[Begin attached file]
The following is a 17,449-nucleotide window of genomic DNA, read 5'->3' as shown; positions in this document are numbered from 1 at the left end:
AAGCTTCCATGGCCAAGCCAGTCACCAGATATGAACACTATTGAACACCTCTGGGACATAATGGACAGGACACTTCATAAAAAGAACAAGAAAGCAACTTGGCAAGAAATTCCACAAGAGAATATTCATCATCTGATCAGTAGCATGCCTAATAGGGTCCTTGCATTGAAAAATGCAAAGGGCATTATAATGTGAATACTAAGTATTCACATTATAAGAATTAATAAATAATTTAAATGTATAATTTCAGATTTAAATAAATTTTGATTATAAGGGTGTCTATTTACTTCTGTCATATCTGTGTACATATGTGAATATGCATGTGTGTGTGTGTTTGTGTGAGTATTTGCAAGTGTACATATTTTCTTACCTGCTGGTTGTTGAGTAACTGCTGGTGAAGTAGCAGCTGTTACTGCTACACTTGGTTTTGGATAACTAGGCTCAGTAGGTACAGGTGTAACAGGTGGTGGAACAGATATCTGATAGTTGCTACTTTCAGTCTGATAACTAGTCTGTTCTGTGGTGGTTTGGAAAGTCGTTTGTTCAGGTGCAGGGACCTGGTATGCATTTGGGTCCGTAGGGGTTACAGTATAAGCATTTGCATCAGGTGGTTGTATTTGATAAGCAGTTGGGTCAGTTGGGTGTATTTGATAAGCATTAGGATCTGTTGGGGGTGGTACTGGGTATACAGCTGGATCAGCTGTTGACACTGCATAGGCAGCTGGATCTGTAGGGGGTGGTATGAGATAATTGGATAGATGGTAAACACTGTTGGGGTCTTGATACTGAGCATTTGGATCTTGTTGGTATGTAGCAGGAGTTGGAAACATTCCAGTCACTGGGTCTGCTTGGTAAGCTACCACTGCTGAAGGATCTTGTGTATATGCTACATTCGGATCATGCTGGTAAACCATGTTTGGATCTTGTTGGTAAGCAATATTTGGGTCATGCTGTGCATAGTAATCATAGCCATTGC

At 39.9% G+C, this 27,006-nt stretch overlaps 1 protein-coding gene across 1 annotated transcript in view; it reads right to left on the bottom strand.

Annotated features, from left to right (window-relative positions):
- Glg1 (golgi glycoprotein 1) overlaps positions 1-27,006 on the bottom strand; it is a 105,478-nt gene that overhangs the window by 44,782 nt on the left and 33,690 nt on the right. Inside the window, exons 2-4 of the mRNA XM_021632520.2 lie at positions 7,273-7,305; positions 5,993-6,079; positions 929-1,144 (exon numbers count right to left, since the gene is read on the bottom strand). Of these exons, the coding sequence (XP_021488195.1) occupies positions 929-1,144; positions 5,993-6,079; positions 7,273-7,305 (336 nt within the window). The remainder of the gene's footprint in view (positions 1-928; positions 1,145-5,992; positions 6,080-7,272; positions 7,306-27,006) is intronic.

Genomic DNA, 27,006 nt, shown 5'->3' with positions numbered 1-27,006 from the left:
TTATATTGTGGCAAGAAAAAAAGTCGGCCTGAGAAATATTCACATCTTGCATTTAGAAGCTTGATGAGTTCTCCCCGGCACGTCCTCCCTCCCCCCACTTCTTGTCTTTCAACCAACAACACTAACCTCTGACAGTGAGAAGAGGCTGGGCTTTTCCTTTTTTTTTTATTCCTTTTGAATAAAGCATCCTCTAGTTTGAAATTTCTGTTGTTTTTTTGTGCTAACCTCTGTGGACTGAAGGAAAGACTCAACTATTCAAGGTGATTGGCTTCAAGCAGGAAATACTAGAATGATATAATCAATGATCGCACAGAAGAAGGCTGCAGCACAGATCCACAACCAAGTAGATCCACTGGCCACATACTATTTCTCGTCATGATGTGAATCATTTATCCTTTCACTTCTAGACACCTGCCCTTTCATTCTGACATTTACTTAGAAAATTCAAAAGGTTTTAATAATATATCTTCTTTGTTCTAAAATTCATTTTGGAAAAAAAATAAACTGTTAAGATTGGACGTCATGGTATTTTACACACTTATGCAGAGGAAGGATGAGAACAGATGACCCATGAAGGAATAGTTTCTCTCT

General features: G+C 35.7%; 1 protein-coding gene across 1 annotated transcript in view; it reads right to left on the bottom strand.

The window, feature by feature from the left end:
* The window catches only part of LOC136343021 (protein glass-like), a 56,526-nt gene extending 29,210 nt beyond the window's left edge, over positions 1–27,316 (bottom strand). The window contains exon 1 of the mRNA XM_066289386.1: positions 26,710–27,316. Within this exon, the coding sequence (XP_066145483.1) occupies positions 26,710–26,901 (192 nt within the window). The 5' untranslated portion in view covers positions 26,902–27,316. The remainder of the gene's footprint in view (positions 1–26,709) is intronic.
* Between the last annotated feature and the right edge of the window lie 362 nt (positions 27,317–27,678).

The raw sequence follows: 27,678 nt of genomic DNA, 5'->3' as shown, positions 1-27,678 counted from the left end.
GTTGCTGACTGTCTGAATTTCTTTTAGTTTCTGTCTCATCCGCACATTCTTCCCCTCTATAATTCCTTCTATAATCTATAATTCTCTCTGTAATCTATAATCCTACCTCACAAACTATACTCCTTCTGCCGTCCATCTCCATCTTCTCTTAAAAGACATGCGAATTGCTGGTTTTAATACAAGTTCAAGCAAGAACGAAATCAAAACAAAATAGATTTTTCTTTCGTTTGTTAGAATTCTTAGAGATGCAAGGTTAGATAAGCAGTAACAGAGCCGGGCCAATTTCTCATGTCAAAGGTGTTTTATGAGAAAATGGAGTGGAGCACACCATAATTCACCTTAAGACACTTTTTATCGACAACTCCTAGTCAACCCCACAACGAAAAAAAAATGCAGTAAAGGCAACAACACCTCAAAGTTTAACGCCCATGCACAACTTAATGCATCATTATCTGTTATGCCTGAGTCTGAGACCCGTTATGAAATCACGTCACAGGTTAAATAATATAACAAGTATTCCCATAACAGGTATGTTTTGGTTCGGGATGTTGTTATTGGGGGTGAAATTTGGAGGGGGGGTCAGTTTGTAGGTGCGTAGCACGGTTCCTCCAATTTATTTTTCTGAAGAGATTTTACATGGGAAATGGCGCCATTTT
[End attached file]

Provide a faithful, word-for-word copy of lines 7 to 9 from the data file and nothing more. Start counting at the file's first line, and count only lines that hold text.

TTATATTGTGGCAAGAAAAAAAGTCGGCCTGAGAAATATTCACATCTTGCATTTAGAAGCTTGATGAGTTCTCCCCGGCACGTCCTCCCTCCCCCCACTTCTTGTCTTTCAACCAACAACACTAACCTCTGACAGTGAGAAGAGGCTGGGCTTTTCCTTTTTTTTTTATTCCTTTTGAATAAAGCATCCTCTAGTTTGAAATTTCTGTTGTTTTTTTGTGCTAACCTCTGTGGACTGAAGGAAAGACTCAACTATTCAAGGTGATTGGCTTCAAGCAGGAAATACTAGAATGATATAATCAATGATCGCACAGAAGAAGGCTGCAGCACAGATCCACAACCAAGTAGATCCACTGGCCACATACTATTTCTCGTCATGATGTGAATCATTTATCCTTTCACTTCTAGACACCTGCCCTTTCATTCTGACATTTACTTAGAAAATTCAAAAGGTTTTAATAATATATCTTCTTTGTTCTAAAATTCATTTTGGAAAAAAAATAAACTGTTAAGATTGGACGTCATGGTATTTTACACACTTATGCAGAGGAAGGATGAGAACAGATGACCCATGAAGGAATAGTTTCTCTCT

General features: G+C 35.7%; 1 protein-coding gene across 1 annotated transcript in view; it reads right to left on the bottom strand.

The window, feature by feature from the left end: